Blanche Bruce of Mississippi was the first black elected to a full term in the U.S. Senate. But, unlike say Frederick Douglass, he doesn't come off as a terribly inspiring figure, since he seemed to be more focused during his time in Reconstruction with building a family dynasty and ensuring federal appointments. His descendants do even worse, and reminded me of Thurgood Marshall's barely veiled criticism of Clarence Thomas that "there's no difference between a white snake and a black snake. The ...more
Very interesting.
Frederick Douglass
To this day there have only been six black American members of the United States Senate, five elected. Only three have served full-terms. The six are Revels (R) Mississippi, Blanche Kelso Bruce (R) Mississippi [full-term], Washington, DC’s own Edward Brooke (R) Massachusetts [full-term, 2], Carol Mosley Braun (D) Illinois [full-term], Barack Obama (D) Illinois (vacated his seat when he won the 2008 Presidential race), Roland Burris (D) Illinois (filled seat vacated by Obama).
I wasn't able to finish it but it was extremely interesting to me given that my family has roots in mississippi. I also found it intriguing that the descendants of these families are no longer involved in politics and don't really associate with the family name. Its a shame but appearance can do to a family and a people.
Wonderful book, wonderful writer, disturbing conclusion. It begins well, first full term Black senator Blanch K. Bruce gathers wealth and power but ends horribly with a grandson going to jail and his own son dying poor and unknown. Graham is a gifted story teller who makes all the numbers and facts fun and informative.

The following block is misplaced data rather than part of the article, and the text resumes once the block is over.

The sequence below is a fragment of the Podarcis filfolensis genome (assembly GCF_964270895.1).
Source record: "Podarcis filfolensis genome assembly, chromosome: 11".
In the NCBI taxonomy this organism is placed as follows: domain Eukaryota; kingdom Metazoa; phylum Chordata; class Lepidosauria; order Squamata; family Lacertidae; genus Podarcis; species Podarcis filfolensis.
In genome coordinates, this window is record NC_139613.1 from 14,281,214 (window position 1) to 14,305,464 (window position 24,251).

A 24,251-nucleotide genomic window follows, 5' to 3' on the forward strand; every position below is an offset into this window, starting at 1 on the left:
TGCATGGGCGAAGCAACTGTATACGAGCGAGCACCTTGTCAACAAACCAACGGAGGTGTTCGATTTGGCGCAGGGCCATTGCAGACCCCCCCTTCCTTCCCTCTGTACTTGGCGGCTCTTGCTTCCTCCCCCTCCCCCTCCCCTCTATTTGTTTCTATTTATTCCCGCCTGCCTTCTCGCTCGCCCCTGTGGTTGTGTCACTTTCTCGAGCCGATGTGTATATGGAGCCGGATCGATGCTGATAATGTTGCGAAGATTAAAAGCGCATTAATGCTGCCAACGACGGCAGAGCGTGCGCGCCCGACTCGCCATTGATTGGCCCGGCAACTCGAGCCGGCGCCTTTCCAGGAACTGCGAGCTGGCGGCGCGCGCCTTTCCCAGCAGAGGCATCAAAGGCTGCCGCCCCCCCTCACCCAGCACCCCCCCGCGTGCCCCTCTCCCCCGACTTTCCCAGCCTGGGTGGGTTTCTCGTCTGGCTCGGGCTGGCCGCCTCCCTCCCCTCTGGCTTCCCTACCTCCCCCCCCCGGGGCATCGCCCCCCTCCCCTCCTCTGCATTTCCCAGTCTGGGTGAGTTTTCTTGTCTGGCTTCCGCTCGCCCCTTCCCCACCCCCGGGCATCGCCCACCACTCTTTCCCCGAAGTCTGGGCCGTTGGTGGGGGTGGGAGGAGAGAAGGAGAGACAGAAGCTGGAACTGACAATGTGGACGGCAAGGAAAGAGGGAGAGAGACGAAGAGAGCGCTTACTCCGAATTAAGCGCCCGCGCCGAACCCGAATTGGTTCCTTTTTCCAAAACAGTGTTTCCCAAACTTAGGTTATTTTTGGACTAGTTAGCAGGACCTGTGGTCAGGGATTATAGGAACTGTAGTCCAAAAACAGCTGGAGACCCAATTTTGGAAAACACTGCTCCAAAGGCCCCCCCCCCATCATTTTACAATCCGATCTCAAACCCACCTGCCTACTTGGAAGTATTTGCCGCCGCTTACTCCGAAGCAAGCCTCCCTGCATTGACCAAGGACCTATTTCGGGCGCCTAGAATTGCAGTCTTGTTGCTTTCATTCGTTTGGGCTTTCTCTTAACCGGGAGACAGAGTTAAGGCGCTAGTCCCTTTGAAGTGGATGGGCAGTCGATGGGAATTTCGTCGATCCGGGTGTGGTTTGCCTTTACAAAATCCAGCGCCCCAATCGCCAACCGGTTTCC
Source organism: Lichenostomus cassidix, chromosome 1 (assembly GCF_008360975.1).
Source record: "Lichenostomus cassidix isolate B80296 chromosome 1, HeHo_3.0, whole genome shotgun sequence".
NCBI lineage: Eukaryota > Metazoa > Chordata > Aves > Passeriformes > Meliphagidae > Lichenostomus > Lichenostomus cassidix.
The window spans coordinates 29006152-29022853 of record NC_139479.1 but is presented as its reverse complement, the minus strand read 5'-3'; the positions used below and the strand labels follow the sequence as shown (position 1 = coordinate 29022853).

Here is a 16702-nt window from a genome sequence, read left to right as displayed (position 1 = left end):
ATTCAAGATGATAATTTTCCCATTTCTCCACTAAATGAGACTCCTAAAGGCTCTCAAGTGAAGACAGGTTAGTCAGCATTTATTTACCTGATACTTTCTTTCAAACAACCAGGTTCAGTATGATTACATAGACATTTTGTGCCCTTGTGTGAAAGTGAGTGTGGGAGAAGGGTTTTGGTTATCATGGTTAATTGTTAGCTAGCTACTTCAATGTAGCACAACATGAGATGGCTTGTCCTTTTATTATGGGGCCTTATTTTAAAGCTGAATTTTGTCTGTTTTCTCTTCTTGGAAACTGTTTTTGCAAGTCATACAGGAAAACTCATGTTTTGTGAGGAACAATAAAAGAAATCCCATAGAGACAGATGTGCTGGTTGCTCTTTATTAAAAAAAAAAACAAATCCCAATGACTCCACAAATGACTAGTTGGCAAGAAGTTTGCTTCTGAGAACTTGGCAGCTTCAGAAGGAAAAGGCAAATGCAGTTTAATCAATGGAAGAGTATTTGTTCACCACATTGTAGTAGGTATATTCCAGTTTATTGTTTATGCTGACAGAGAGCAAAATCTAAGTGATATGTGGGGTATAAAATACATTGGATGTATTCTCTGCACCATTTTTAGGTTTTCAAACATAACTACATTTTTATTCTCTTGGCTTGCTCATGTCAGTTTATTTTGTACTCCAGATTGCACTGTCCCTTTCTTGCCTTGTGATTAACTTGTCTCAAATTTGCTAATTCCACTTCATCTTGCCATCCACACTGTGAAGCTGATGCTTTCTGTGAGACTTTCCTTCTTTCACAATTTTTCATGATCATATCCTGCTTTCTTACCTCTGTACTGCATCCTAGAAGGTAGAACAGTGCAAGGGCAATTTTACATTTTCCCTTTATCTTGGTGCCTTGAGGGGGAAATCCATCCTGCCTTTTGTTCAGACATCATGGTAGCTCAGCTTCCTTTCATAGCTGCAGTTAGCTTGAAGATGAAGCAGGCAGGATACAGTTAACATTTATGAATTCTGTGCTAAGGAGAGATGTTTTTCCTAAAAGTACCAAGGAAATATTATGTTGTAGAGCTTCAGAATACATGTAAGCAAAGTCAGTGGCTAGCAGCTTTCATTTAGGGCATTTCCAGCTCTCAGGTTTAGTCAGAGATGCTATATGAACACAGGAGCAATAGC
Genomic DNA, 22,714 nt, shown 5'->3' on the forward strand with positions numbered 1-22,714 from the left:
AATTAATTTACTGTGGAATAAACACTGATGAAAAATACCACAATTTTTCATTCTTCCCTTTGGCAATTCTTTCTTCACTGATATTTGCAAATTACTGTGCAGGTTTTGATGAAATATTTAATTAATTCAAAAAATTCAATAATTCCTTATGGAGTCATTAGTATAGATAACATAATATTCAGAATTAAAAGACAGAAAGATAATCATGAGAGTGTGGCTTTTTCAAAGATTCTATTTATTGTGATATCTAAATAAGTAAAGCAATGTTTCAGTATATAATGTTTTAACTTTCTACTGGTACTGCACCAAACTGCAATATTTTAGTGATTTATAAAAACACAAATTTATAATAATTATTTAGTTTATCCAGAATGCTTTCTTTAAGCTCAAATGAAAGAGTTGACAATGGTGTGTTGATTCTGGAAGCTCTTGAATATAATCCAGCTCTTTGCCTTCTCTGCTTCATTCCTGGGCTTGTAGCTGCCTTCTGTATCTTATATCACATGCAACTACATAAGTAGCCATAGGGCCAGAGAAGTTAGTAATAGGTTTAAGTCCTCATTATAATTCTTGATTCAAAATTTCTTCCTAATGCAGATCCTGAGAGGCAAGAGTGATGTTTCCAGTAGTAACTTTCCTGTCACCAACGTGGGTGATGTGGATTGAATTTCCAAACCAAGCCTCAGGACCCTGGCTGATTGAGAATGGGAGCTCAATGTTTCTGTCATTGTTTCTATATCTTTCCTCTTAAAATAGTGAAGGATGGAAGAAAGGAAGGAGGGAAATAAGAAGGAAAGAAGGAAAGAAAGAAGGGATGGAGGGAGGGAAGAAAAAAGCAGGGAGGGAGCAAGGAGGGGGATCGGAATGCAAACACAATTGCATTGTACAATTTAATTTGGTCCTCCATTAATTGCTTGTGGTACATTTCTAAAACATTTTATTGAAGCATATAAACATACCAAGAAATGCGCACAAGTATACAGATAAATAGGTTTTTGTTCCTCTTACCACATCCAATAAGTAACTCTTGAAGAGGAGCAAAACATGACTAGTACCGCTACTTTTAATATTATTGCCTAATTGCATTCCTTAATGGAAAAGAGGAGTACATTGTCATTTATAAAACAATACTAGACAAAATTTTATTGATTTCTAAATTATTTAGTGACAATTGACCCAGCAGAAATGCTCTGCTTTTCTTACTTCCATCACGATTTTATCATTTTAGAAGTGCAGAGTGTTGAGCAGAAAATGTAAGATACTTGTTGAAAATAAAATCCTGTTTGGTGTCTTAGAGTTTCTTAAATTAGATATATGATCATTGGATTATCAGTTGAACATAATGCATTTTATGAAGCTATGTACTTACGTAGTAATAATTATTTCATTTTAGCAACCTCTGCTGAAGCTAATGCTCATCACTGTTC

Dione Richards
This book was enlightening to the world of the Black "elite" that was "created" during the Reconstruction Period. As I read, I didn't know whether to be awed or disgusted by the lengths that African- Americans took to maintain the approval/acceptance of this group.
such an interesting book on America's first black dynasty... blanche bruce went from slavery to the first african american to be elected into senate, then the treasury... beyond amazing that a former slave was now signing every dollar bill in the united states.
Allyson Wilson
I absolutely loved this book and highly recommend it to everyone looking to acquire a better understanding of black politicians post-reconstruction.
Very interesting book. It actually read as a novel. I have just never known this aspect of american history.
Mrs. T
Sep 15, 2008 Mrs. T rated it 5 of 5 stars  ·  review of another edition
Recommends it for: yes
Very interesting and informative about Reconstruction America, Post reconstruction politics & the Black Elite
Sep 02, 2007 Kristen marked it as to-read  ·  review of another edition
Just picked this up at Border's today after admiring it for a while. I love politics and socializing :)
Great bio. Almost read like a novel (makes the fact that it's a true story even sweeter)
Kenne Jones
I enjoyed learning about this man. Surprised to not have known of him before.
This book was great. I learned SO much about American History in the 1800's.
Very interesting family but poorly written.
Thoroughly researched and very informative.
Apr 23, 2009 Wilhelmina marked it as to-read  ·  review of another edition
Just ordered for my summer reading list.
History. Glad someone told this family's story
Brooke Somerville
Brooke Somerville marked it as to-read
Jul 02, 2015
Laronica Conway
Laronica Conway marked it as to-read
Jun 14, 2015